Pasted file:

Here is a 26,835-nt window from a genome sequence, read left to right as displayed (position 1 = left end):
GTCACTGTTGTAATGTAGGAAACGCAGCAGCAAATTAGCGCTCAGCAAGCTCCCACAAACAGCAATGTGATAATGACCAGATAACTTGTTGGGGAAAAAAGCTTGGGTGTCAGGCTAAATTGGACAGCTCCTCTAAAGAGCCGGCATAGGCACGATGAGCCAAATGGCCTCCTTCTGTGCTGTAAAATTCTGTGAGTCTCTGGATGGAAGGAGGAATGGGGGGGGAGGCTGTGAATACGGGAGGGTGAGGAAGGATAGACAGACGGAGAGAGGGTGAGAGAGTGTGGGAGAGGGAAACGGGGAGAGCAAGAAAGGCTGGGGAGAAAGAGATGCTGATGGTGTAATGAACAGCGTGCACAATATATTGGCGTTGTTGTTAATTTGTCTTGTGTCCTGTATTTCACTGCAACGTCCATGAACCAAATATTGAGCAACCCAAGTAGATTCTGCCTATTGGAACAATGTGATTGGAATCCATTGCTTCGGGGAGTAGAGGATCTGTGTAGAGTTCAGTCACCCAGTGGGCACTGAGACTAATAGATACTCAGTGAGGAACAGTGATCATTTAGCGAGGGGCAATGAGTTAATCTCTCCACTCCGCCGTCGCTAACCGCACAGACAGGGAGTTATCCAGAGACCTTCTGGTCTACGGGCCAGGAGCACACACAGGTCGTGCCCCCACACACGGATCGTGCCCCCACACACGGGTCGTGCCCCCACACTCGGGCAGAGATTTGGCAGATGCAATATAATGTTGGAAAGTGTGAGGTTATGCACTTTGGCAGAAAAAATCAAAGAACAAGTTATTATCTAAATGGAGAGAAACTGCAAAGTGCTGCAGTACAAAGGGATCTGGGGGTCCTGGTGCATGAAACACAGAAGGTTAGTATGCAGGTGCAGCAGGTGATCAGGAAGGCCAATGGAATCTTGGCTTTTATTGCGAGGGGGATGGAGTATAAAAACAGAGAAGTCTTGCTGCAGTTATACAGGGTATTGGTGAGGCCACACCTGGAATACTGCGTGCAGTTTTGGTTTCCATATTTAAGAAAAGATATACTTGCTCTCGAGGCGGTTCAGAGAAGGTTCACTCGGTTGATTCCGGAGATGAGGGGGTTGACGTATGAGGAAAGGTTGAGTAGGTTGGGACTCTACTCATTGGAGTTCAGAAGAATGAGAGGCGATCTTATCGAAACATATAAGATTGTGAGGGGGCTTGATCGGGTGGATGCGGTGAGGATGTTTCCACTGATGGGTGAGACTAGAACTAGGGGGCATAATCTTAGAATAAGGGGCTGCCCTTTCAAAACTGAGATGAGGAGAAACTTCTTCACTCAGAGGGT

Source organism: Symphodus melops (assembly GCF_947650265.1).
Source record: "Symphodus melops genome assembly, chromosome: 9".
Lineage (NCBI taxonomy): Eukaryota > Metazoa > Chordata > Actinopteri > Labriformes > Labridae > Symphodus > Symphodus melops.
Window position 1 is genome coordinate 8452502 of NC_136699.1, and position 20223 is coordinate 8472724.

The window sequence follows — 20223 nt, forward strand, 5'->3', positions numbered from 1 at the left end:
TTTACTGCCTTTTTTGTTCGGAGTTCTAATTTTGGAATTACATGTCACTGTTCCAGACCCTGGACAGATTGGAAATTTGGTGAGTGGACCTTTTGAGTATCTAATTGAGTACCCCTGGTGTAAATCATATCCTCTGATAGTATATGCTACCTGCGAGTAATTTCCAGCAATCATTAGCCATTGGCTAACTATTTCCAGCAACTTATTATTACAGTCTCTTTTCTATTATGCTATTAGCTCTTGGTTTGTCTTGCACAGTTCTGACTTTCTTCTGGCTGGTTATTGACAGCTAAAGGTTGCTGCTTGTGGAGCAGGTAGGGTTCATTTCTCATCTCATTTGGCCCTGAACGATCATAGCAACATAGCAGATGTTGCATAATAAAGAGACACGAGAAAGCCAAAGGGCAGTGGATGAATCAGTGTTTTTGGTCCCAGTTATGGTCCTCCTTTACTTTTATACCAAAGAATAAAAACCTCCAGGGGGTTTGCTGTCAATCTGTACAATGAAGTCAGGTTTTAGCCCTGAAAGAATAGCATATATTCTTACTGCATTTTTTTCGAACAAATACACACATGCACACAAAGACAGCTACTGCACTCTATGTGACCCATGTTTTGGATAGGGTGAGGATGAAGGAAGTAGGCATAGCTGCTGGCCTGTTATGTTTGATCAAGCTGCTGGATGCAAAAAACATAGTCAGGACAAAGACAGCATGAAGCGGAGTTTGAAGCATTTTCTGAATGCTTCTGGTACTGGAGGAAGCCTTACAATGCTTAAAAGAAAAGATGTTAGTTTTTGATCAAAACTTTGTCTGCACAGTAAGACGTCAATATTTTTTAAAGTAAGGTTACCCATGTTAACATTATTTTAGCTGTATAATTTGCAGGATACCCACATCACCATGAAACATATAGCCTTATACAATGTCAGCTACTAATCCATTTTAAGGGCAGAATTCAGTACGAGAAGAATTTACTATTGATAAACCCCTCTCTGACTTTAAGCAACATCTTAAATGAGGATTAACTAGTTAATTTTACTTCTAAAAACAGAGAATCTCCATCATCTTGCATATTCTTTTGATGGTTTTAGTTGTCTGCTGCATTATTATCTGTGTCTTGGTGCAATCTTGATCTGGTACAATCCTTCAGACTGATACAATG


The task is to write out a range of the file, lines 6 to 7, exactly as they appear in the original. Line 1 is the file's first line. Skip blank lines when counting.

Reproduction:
Window position 1 is genome coordinate 8452502 of NC_136699.1, and position 20223 is coordinate 8472724.

The window sequence follows — 20223 nt, forward strand, 5'->3', positions numbered from 1 at the left end: